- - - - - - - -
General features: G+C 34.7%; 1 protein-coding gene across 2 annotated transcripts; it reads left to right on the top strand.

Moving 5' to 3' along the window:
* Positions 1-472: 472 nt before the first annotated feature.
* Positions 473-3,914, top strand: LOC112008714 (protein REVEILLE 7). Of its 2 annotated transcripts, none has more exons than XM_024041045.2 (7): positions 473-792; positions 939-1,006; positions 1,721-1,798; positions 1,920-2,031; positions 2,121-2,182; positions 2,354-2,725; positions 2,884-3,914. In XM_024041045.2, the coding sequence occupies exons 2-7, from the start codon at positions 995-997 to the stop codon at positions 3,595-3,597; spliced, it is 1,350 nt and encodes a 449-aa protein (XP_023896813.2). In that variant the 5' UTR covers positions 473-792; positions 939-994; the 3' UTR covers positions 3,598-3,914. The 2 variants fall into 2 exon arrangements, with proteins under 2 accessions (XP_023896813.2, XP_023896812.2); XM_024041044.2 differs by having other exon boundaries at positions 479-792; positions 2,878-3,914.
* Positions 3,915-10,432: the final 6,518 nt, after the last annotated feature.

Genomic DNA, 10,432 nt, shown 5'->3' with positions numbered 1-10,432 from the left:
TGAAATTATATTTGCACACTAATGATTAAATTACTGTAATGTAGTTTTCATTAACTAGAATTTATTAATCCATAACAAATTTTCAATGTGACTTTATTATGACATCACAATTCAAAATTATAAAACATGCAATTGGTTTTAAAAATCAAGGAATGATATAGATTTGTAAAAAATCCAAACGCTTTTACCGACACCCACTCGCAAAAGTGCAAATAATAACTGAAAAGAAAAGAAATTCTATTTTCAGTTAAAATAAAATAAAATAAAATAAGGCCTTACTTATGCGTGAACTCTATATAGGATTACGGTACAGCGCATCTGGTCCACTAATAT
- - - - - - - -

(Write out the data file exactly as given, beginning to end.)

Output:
General features: G+C 34.7%; 1 protein-coding gene across 2 annotated transcripts; it reads left to right on the top strand.

Moving 5' to 3' along the window:
* Positions 1-472: 472 nt before the first annotated feature.
* Positions 473-3,914, top strand: LOC112008714 (protein REVEILLE 7). Of its 2 annotated transcripts, none has more exons than XM_024041045.2 (7): positions 473-792; positions 939-1,006; positions 1,721-1,798; positions 1,920-2,031; positions 2,121-2,182; positions 2,354-2,725; positions 2,884-3,914. In XM_024041045.2, the coding sequence occupies exons 2-7, from the start codon at positions 995-997 to the stop codon at positions 3,595-3,597; spliced, it is 1,350 nt and encodes a 449-aa protein (XP_023896813.2). In that variant the 5' UTR covers positions 473-792; positions 939-994; the 3' UTR covers positions 3,598-3,914. The 2 variants fall into 2 exon arrangements, with proteins under 2 accessions (XP_023896813.2, XP_023896812.2); XM_024041044.2 differs by having other exon boundaries at positions 479-792; positions 2,878-3,914.
* Positions 3,915-10,432: the final 6,518 nt, after the last annotated feature.

Genomic DNA, 10,432 nt, shown 5'->3' with positions numbered 1-10,432 from the left:
TGAAATTATATTTGCACACTAATGATTAAATTACTGTAATGTAGTTTTCATTAACTAGAATTTATTAATCCATAACAAATTTTCAATGTGACTTTATTATGACATCACAATTCAAAATTATAAAACATGCAATTGGTTTTAAAAATCAAGGAATGATATAGATTTGTAAAAAATCCAAACGCTTTTACCGACACCCACTCGCAAAAGTGCAAATAATAACTGAAAAGAAAAGAAATTCTATTTTCAGTTAAAATAAAATAAAATAAAATAAGGCCTTACTTATGCGTGAACTCTATATAGGATTACGGTACAGCGCATCTGGTCCACTAATAT